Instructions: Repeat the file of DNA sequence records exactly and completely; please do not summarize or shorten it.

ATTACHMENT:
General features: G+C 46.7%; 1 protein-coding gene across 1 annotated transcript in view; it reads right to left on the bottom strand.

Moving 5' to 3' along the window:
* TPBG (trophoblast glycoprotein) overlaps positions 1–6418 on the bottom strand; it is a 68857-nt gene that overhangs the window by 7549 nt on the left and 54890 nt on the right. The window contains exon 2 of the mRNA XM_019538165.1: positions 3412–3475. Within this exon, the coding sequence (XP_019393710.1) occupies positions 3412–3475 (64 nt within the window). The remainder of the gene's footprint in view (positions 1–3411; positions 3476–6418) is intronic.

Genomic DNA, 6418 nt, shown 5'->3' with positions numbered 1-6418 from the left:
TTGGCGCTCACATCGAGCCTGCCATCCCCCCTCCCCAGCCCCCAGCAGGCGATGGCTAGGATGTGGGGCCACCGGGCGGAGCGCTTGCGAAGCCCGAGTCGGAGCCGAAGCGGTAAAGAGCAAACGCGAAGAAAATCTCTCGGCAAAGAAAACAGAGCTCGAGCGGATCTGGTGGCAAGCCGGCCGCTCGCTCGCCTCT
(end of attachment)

General features: G+C 46.7%; 1 protein-coding gene across 1 annotated transcript in view; it reads right to left on the bottom strand.

Moving 5' to 3' along the window:
* TPBG (trophoblast glycoprotein) overlaps positions 1–6418 on the bottom strand; it is a 68857-nt gene that overhangs the window by 7549 nt on the left and 54890 nt on the right. The window contains exon 2 of the mRNA XM_019538165.1: positions 3412–3475. Within this exon, the coding sequence (XP_019393710.1) occupies positions 3412–3475 (64 nt within the window). The remainder of the gene's footprint in view (positions 1–3411; positions 3476–6418) is intronic.

Genomic DNA, 6418 nt, shown 5'->3' with positions numbered 1-6418 from the left:
TTGGCGCTCACATCGAGCCTGCCATCCCCCCTCCCCAGCCCCCAGCAGGCGATGGCTAGGATGTGGGGCCACCGGGCGGAGCGCTTGCGAAGCCCGAGTCGGAGCCGAAGCGGTAAAGAGCAAACGCGAAGAAAATCTCTCGGCAAAGAAAACAGAGCTCGAGCGGATCTGGTGGCAAGCCGGCCGCTCGCTCGCCTCT